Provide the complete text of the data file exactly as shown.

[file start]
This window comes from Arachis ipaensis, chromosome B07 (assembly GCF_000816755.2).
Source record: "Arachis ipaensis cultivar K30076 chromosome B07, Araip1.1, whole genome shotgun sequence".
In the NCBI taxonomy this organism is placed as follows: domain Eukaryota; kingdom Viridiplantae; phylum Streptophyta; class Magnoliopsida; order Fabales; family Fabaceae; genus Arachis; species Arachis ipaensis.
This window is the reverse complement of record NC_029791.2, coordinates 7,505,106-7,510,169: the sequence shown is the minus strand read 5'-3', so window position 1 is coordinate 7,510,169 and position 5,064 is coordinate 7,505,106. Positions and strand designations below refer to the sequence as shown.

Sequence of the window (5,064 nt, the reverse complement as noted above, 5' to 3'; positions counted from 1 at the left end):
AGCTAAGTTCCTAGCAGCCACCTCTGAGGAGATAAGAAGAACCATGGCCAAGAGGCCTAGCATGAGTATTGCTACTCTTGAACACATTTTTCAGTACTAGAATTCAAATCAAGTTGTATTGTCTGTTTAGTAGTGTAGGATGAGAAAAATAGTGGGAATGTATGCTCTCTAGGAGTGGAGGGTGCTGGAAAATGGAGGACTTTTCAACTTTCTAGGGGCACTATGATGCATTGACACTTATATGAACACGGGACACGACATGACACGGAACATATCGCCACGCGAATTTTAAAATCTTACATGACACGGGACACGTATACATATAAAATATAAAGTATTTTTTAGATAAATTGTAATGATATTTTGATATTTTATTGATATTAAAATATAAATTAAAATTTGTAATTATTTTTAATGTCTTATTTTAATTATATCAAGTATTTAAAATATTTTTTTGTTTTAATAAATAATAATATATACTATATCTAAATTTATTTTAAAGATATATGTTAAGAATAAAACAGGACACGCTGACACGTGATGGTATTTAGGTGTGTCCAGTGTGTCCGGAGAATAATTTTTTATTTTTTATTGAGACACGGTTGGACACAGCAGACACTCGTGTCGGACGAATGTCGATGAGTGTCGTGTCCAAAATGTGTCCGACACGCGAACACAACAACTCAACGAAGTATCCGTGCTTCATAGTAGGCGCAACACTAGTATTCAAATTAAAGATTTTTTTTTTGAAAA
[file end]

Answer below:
This window comes from Arachis ipaensis, chromosome B07 (assembly GCF_000816755.2).
Source record: "Arachis ipaensis cultivar K30076 chromosome B07, Araip1.1, whole genome shotgun sequence".
In the NCBI taxonomy this organism is placed as follows: domain Eukaryota; kingdom Viridiplantae; phylum Streptophyta; class Magnoliopsida; order Fabales; family Fabaceae; genus Arachis; species Arachis ipaensis.
This window is the reverse complement of record NC_029791.2, coordinates 7,505,106-7,510,169: the sequence shown is the minus strand read 5'-3', so window position 1 is coordinate 7,510,169 and position 5,064 is coordinate 7,505,106. Positions and strand designations below refer to the sequence as shown.

Sequence of the window (5,064 nt, the reverse complement as noted above, 5' to 3'; positions counted from 1 at the left end):
AGCTAAGTTCCTAGCAGCCACCTCTGAGGAGATAAGAAGAACCATGGCCAAGAGGCCTAGCATGAGTATTGCTACTCTTGAACACATTTTTCAGTACTAGAATTCAAATCAAGTTGTATTGTCTGTTTAGTAGTGTAGGATGAGAAAAATAGTGGGAATGTATGCTCTCTAGGAGTGGAGGGTGCTGGAAAATGGAGGACTTTTCAACTTTCTAGGGGCACTATGATGCATTGACACTTATATGAACACGGGACACGACATGACACGGAACATATCGCCACGCGAATTTTAAAATCTTACATGACACGGGACACGTATACATATAAAATATAAAGTATTTTTTAGATAAATTGTAATGATATTTTGATATTTTATTGATATTAAAATATAAATTAAAATTTGTAATTATTTTTAATGTCTTATTTTAATTATATCAAGTATTTAAAATATTTTTTTGTTTTAATAAATAATAATATATACTATATCTAAATTTATTTTAAAGATATATGTTAAGAATAAAACAGGACACGCTGACACGTGATGGTATTTAGGTGTGTCCAGTGTGTCCGGAGAATAATTTTTTATTTTTTATTGAGACACGGTTGGACACAGCAGACACTCGTGTCGGACGAATGTCGATGAGTGTCGTGTCCAAAATGTGTCCGACACGCGAACACAACAACTCAACGAAGTATCCGTGCTTCATAGTAGGCGCAACACTAGTATTCAAATTAAAGATTTTTTTTTTGAAAA